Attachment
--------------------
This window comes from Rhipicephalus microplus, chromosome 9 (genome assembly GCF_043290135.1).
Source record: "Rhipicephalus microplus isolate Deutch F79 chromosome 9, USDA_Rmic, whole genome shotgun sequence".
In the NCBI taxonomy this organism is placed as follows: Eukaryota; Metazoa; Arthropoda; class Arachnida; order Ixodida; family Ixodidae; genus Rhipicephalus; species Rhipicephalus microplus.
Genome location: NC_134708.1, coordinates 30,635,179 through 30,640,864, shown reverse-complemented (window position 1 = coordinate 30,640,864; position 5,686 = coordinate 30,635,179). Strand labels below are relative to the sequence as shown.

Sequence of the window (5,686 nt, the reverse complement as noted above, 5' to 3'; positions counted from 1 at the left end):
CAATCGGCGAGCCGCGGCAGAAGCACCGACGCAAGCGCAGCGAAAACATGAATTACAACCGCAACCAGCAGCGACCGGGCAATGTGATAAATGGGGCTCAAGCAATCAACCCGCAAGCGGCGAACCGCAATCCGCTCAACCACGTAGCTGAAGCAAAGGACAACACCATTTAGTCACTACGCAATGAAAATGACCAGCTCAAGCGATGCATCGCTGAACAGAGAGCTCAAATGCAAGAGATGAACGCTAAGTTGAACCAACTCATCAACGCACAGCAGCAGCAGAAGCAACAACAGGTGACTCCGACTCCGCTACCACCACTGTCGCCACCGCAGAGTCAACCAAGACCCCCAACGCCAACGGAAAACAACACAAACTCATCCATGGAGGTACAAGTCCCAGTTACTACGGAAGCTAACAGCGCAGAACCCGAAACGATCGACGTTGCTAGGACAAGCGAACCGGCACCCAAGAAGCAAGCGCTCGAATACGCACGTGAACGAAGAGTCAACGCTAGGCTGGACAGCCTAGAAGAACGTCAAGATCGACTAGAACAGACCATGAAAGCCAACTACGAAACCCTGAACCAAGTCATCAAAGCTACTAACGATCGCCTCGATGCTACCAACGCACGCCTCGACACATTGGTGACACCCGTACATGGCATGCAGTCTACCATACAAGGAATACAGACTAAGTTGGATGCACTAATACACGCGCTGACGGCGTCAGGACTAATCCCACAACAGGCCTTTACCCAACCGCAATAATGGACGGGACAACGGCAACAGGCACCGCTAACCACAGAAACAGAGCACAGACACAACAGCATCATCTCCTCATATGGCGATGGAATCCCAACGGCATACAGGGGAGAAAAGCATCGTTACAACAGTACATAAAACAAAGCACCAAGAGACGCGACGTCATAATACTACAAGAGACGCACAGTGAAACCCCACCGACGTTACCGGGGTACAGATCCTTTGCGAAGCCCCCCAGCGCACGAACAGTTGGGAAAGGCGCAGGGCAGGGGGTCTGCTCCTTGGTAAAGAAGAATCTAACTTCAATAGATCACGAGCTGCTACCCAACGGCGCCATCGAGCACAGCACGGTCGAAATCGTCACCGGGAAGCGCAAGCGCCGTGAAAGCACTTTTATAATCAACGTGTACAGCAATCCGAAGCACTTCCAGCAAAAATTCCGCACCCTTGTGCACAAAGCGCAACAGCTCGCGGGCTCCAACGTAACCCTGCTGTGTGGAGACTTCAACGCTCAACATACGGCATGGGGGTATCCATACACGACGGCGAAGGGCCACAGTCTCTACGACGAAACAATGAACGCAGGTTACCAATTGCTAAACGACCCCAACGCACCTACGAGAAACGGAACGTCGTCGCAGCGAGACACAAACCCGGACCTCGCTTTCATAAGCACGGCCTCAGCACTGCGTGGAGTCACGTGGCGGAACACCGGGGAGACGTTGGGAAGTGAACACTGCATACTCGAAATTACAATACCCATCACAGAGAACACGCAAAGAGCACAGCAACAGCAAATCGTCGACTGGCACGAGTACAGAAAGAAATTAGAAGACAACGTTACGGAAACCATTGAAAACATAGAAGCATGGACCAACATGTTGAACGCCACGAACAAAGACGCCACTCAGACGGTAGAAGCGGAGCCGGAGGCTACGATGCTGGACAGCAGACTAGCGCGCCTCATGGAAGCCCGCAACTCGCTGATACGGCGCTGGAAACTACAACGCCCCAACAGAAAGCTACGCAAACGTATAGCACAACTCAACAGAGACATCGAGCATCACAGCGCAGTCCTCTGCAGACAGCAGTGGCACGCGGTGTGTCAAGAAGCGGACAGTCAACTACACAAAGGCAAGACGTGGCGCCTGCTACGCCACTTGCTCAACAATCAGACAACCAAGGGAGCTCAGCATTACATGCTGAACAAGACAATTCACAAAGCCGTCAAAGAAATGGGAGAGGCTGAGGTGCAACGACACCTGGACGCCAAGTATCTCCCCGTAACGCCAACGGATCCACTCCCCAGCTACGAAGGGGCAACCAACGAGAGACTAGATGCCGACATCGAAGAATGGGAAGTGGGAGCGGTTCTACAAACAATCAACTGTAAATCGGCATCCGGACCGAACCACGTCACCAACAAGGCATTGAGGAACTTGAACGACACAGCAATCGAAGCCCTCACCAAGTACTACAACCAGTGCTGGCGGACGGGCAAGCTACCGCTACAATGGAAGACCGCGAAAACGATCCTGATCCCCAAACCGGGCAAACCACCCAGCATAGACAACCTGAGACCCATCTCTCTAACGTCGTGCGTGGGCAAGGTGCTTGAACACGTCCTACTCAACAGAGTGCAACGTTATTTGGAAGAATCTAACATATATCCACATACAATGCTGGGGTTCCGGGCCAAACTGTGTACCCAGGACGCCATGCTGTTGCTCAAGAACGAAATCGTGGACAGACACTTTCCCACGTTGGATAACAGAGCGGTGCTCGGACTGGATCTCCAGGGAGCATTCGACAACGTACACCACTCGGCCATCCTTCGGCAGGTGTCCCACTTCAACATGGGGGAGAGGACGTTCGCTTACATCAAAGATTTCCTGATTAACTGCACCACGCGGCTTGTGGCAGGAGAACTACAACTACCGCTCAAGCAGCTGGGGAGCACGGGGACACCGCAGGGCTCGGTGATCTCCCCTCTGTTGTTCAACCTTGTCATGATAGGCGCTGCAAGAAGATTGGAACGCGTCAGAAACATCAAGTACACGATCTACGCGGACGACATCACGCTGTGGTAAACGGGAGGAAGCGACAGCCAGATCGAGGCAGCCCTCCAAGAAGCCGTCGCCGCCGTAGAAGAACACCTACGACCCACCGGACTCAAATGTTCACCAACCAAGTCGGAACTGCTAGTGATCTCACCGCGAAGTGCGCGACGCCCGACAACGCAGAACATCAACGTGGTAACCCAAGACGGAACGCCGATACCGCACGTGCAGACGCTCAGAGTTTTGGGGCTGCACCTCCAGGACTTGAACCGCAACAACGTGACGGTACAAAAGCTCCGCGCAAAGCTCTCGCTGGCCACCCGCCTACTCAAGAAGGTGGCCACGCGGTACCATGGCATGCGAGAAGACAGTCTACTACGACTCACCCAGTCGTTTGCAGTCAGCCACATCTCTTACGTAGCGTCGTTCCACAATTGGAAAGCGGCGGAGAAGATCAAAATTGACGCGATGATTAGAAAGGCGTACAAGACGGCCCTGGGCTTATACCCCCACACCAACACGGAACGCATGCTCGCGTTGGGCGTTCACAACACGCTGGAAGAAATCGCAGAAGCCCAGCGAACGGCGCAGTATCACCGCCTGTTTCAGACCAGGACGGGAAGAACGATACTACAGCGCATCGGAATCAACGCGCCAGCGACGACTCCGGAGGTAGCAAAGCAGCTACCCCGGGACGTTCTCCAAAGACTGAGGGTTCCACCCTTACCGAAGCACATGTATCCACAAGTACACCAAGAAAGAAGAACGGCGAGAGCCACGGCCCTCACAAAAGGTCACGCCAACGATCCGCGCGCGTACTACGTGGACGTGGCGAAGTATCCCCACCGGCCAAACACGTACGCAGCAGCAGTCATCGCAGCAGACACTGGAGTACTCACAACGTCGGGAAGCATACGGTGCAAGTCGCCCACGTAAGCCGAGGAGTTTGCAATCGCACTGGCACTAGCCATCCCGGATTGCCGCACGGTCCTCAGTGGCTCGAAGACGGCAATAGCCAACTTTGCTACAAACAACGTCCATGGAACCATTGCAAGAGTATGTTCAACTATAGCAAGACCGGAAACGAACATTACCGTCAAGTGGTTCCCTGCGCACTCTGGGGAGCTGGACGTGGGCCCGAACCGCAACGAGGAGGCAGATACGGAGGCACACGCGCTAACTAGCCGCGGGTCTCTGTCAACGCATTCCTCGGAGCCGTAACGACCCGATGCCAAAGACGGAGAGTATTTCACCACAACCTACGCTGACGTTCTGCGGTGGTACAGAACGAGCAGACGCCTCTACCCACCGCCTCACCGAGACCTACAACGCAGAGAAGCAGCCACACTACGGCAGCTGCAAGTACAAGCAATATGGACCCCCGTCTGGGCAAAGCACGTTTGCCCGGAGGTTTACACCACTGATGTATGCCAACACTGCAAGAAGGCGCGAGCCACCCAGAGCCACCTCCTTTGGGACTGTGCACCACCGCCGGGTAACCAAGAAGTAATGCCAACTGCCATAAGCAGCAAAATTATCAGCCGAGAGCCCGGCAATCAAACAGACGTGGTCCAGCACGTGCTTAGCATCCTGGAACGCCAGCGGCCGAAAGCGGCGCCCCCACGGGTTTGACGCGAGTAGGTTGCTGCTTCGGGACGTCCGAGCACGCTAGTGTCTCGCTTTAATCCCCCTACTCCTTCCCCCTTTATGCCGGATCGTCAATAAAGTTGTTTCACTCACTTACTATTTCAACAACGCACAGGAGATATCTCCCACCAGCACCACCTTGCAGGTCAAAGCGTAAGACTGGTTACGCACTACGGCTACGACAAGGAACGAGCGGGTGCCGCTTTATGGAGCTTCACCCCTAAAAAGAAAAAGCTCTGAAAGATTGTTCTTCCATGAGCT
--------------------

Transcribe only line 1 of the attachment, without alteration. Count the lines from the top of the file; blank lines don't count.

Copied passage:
This window comes from Rhipicephalus microplus, chromosome 9 (genome assembly GCF_043290135.1).